36. The method, as claimed in claim 31, wherein:
said third interface unit is implemented using a digital processing device having a random access memory (RAM) for storing at least one software routine; and
said step of reconfiguring includes delivering a new software routine to said RAM.
37. The method, as claimed in claim 25, wherein:
said step of determining includes choosing a plurality of different external communications systems, wherein at least two of said plurality of different external communications systems utilize different signal formats from one another.
38. The method, as claimed in claim 37, wherein:
said step of selecting includes selecting an interface unit for each of said different signal formats.
39. A communicator for use in communicating with multiple external communications systems utilizing different signal formats, comprising:
a group of interface units including a plurality of wireless interface units each capable of converting a signal between a unique wireless signal format and a common signal format, wherein said unique wireless signal format for each of said plurality of wireless interface units is different from that of other wireless interface units in said plurality of wireless interface units and said common signal format is common to interface units in said group of interface units, wherein each of said plurality of wireless interface units is coupled to an antenna port for communication with an antenna;
a data utilization device coupled to said group of interface units for utilizing signals having said common signal format; and
a controller, coupled to said data utilization device, comprising:
means for determining at least one external communications system with which to communicate,
means for selecting at least one interface unit associated with said at least one external communications system, and
means for controlling a transfer of signals between said data utilization device and said at least one interface unit during communication with said at least one external communications system, wherein said communicator can communicate with multiple external communications systems simultaneously.
40. The communicator, as claimed in claim 39, wherein:
said group of interface units further comprises a plurality of wired interface units each capable of converting a signal between a unique wired signal format and said common signal format, wherein each of said plurality of wired interface units is coupled to a signal port for communication with an external communications system.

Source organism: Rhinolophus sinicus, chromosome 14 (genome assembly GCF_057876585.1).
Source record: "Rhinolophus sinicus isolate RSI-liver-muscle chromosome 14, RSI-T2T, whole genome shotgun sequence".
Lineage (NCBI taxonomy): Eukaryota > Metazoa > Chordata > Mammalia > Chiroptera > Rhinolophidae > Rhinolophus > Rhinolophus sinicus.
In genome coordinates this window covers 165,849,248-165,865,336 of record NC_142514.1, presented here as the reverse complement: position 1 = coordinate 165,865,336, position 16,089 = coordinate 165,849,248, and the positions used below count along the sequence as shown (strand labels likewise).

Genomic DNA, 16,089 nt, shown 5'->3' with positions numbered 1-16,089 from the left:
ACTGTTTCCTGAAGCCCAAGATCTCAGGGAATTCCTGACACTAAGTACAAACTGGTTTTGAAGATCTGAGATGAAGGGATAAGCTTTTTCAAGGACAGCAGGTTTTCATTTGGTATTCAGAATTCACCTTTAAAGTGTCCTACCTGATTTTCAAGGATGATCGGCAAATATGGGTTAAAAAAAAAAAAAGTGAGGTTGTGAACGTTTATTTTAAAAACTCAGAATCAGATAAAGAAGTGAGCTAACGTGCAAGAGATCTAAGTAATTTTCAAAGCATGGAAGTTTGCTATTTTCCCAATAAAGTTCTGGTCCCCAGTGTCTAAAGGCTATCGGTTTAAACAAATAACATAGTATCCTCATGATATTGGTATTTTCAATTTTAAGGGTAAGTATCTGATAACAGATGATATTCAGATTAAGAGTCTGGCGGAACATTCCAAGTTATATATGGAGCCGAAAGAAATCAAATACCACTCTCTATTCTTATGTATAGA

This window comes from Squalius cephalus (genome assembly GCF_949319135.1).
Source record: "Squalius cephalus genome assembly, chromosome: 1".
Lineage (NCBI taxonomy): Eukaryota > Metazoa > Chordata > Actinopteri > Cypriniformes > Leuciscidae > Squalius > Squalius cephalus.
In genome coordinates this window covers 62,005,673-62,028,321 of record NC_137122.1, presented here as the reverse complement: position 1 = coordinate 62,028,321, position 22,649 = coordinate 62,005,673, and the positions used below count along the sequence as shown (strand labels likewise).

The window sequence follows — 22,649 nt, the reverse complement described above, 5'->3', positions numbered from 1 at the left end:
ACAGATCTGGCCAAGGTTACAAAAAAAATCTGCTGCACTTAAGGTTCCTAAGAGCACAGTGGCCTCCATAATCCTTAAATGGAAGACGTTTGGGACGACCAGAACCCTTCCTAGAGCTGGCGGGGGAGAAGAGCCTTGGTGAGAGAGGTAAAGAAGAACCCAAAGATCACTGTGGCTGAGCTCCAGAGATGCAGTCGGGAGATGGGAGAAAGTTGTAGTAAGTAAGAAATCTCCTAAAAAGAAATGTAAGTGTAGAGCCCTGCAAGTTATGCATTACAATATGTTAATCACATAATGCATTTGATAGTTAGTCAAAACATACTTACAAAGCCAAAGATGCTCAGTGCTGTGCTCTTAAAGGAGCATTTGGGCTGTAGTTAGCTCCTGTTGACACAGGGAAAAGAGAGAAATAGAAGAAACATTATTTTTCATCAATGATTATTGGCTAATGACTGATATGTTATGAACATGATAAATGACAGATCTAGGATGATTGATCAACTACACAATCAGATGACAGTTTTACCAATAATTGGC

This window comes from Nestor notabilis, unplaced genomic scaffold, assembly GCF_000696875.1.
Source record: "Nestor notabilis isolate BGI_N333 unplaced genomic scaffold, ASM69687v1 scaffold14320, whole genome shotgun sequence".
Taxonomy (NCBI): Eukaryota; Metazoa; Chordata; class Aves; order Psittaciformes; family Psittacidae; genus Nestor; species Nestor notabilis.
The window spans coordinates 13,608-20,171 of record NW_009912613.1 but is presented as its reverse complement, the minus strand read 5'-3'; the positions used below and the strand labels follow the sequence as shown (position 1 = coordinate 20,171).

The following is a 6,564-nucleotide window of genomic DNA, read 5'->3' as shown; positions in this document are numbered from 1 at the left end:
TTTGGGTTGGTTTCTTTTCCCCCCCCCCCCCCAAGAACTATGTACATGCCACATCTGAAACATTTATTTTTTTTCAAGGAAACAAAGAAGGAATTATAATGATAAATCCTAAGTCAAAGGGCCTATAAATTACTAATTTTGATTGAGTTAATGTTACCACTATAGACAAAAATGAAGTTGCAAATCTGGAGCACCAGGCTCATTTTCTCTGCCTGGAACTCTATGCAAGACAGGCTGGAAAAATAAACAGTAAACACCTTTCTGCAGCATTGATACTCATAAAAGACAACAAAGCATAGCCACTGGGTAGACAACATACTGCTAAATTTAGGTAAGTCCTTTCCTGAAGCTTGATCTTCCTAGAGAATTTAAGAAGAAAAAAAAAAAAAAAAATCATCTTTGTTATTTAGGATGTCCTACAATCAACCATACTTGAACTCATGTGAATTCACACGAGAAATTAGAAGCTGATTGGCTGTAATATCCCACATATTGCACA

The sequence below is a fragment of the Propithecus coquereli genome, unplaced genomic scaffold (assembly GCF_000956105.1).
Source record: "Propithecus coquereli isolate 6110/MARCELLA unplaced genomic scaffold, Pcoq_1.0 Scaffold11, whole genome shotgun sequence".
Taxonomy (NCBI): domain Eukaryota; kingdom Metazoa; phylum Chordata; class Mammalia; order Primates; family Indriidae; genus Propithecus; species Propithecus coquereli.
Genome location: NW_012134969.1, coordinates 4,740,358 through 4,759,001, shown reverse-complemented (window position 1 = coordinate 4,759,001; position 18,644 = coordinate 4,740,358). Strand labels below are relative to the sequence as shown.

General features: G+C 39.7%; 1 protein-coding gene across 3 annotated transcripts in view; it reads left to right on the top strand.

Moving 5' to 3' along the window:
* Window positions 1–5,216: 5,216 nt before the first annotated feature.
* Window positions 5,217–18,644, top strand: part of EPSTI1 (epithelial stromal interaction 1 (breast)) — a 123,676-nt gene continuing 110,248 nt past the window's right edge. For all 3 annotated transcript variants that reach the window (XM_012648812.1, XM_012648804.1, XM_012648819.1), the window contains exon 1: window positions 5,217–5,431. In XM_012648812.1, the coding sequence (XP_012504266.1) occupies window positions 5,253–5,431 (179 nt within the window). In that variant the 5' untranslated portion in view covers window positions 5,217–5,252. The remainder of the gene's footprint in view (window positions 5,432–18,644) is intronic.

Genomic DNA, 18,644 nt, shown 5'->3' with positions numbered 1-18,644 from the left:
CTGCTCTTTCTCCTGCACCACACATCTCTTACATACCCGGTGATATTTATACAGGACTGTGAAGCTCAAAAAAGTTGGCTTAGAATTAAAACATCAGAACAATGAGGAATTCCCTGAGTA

41. The communicator, as claimed in claim 39, wherein said communicator is a mobile unit.
42. The communicator, as claimed in claim 41, wherein said communicator is a handheld unit.
43. The communicator, as claimed in claim 39, wherein:
said means for determining includes means for receiving commands from a user of the communicator.
44. The communicator, as claimed in claim 39, wherein:
said data utilization device includes a display for displaying received information to a user of said communicator.
45. The communicator, as claimed in claim 39, wherein:
said data utilization device includes a data processor for processing information received from said at least one external communications system.
46. The communicator, as claimed in claim 39, wherein:
said data utilization device includes switching means for use in transferring data received from a first external communications system to an interface unit corresponding to a second external communications system to effect communications between said first external communications system and said second external communications system.
Description
STATEMENT OF GOVERNMENT RIGHTS

This invention was made with government support under Contract No. F30602-95-C-0026 awarded by the U.S. Air Force. The Government has certain rights in this invention.

FIELD OF THE INVENTION

The invention relates in general to communications systems and, more particularly, to devices for providing interoperability between communications systems.

BACKGROUND OF THE INVENTION

There is currently a large and increasing number of communications systems in operation across the globe. In general, each of these communications systems uses a specific communications signal format for transferring signals between users of the system. The signal format used by a particular system is generally chosen based on a number of considerations, such as, for example, the physical medium being used to transfer signals (e.g., air, wire, and/or optical fiber) and the type of information being transferred (e.g., voice, video, and/or data). As such, the signal format used by one communications system will normally be different from those used by other communications systems, so that the other systems will not be able to recognize signals transmitted by the first system, and vice versa. Systems that are not able to recognize each other's signal formats are known as incompatible communications systems.

In the past, if it were desired that two or more incompatible systems interoperate with one another, a single custom hardware-based point solution would be developed to provide for compatibility between the systems. Point solutions generally have very limited application to the specific signal formats they are designed to operate with. Therefore, although point solutions perform well within their limited range of applicability, they carry with them high development, installation, and maintenance costs due to their customized nature. In addition, point solutions are not adaptable to changing signal formats and usually require redesign if signal formatting changes are made.